Opinion

Stop your whining about cops

Police officers are blessed with the not-so-easy job of catching the killers, thieves, drug dealers and vandals of our city.

Sometimes they are shot at. Sometimes they are punched.

They aren’t called to jump start a party, they are often called to crash it.

They are feared and hated.

Sound like fun?

We need to wake up and give police officers more respect for their difficult jobs, even if we are dished an unwanted speeding ticket occasionally.

“The police do get called when things aren’t going well,” said Chief Rob Forbes. People often develop a negative attitude toward cops, “Especially people who are being taken into custody,” he said.

Even though your heart is pounding and you are brimming with adrenaline when a cop signals you over, take a deep breath and calmly engage in conversation.

Remember, speeding or not wearing your seat belt is rarely or never justified.

An argument won’t get you anywhere.

Many times I hear the complaint that police officers have a bad attitude toward the people they pull over.

If it appears that police officers have a guilty until proven innocent tone, it is probably because all day long they have to listen to lies and excuses and angry people.

According to the Chaplain and Patrol Officer Ken Butler of the Bremerton Police Department, although national divorce rates are 48 percent, more than 70 percent of police officers who marry get divorced, partly due to the emotional stress they undergo on the job.

Many cops develop relationship problems. If a cop blows up, it is posted all over the newspaper front pages. Domestic violence is never permitted, but when one cop commits it, all police officers get painted with the same brush.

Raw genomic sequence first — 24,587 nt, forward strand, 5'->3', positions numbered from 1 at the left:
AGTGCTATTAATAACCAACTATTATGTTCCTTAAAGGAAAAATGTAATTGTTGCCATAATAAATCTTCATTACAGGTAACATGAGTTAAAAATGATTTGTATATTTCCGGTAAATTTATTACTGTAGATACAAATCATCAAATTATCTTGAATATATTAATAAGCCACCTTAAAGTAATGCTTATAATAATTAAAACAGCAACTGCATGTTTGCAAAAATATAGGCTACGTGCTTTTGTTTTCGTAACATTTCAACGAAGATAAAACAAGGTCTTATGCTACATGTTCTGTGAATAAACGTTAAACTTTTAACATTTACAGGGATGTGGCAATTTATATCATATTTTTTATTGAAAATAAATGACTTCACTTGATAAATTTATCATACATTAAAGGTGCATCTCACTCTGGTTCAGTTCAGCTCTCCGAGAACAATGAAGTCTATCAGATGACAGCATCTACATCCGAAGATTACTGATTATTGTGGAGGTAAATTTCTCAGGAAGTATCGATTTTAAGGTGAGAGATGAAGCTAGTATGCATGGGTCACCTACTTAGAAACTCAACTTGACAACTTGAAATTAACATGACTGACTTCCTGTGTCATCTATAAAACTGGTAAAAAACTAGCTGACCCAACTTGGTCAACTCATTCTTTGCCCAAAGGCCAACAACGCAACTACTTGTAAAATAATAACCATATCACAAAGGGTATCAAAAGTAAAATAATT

“There are times that you feel that the public makes judgements about what we’ve done without having first hand knowledge,” said Det. Wendy Davis, whose husband was killed in the line of duty in San Diego in 1991.

Davis said she doesn’t have time to think about whether or not she is going to die at work.

“Every day my main goal is to go home at the end of the day. Officer safety is primary,” she said.

According to Forbes, every officer knows the risks of the job before they start it. They have support amongst their co-workers and support outside the office is appreciated.

In December, Butler started an adopt-a-cop program where local churches “adopt” a police officer by sending him or her letters, cookies or calls of support. Butler furnishes a plaque to the church with a picture of the officer.

He eventually wants to get an officer sponsored in each local church. It is a big step toward creating a better connection between the police and Bremerton residents. Now it is your chance to do the rest.

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